A bearded preacher reciting prayers alongside the grave of Wani asked for his martyrdom to be accepted in the court of Allah, to which the people replied with "Ameen".
Some broke down and sat on the ground, other tried to console them. I asked one of the young men decorating the grave with a few branches, crying silently, if he was alright.
He said that he had lost his cousin three years back to the bullets of the CRPF.
He said that his cousin's body was also brought home like that of Wani. He had been there since the morning when Wani's body was handed over. An older man, sitting on the fence of the Eidgah, said that the skies cry when innocent blood is spilled, and that was why Wani also cried, that was why he picked up the gun.
Youngsters outside the walls of the Eidgah compound told us that they had never seen anything of this scale and magnitude. Some of them added that Wani was their hero and they would not let his sacrifice go in vain.
Another young boy that we talked to took us to his house. We were low on fuel and there were no petrol pump nearby. So he gave us some petrol in a bottle from one of the shops. He wanted us to stay in Tral for the night as going back would be very dangerous.
I asked him what he thought about the whole scenario. He didn't reply right away. After a few minutes, he looked at me and said when zulm (injustice) exceeded all limits, someone arose to fight it. I was wondering if he wanted to be politically correct in what he told me, before he added that Wani was him, and he was Wani and everyone in Kashmir was the same Wani that could be.
We had to get back. No reports for the day would be filed after 9pm. The journey back to Srinagar was just as frustrating the journey to Tral. When our mobile connection was finally restored, we learned that eight people had been killed in the last few hours.
The hospitals were being surveyed and profiling of those who brought in the injured was going on. The situation had spiralled out of control in the cycle of killings and protests.
On our way back, we took a wrong turn and ended up on the highway near Pampore. A group of around 50 men of the army, CRPF and SOG (Special Operations Group) had blocked the road. It felt like we drove straight into a death trap. There were some boys being ruthlessly beaten up in an alley.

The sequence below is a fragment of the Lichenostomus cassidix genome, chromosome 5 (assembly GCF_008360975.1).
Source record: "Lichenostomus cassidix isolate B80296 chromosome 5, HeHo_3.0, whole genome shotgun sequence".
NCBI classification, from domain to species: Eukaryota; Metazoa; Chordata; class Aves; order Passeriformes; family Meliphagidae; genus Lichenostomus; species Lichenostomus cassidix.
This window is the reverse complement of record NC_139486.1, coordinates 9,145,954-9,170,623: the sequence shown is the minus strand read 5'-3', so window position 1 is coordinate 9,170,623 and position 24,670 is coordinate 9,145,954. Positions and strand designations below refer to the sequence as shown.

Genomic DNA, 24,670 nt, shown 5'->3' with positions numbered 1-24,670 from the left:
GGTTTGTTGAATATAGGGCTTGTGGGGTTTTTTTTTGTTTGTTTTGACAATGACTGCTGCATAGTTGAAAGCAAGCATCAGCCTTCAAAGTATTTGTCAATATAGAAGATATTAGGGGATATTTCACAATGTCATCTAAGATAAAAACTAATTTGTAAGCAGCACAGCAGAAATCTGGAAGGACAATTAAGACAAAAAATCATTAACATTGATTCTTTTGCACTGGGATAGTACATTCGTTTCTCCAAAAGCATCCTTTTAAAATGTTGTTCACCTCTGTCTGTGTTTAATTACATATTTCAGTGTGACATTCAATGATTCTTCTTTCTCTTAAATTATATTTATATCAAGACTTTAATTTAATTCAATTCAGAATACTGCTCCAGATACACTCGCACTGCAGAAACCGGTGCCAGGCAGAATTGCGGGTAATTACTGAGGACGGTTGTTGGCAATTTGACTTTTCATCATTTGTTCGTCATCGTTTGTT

Our cameras were seized. "Burhan ko dekhne gaye the? Dikhao kya liya hai (You went to see Burhan. Show us, what you have brought)," said a security person.
Our phones were also checked. Haziq had asked me to remove my memory card, which had the pictures. Our hands were checked for marks of stones. Inzamam was being taken into the alley, maybe his hands were dirty, and the punishment in school came to mind again. It felt like the hangman was taking a convict to a dark place - the gallows.
The job of the men in the alley was to start beating up whoever was brought in, as the officer announced that we be let go.
It felt like snatching a friend back from the clutches of death. One of the CRPF men threw stones at us as we left. Negotiating and pleading our way back, we saw groups of security personnel at various spots, which were being challenged by the youth.
|People distributing taheri (yellow rice). (Photo: Qazi Zaid)|
By the time we got back, it was too late for any report to be filed. I filed one anyway but it was too late for it to be carried.At every spot we played the card we thought we had to, being a journalist can get you those skills, but in this part of the world, it might just work enough to let you pass, just, or sometimes not.
I could still hear tear gas shells being fired somewhere as I write this.
Maybe someone would get shot, like the cousin of the boy I met in Tral. I just hope it's not Saaliq, not my friend, someone else maybe.
Then I remembered what another person in Tral told me: we might just be the same in Kashmir, maybe someone else this time, maybe me some other time.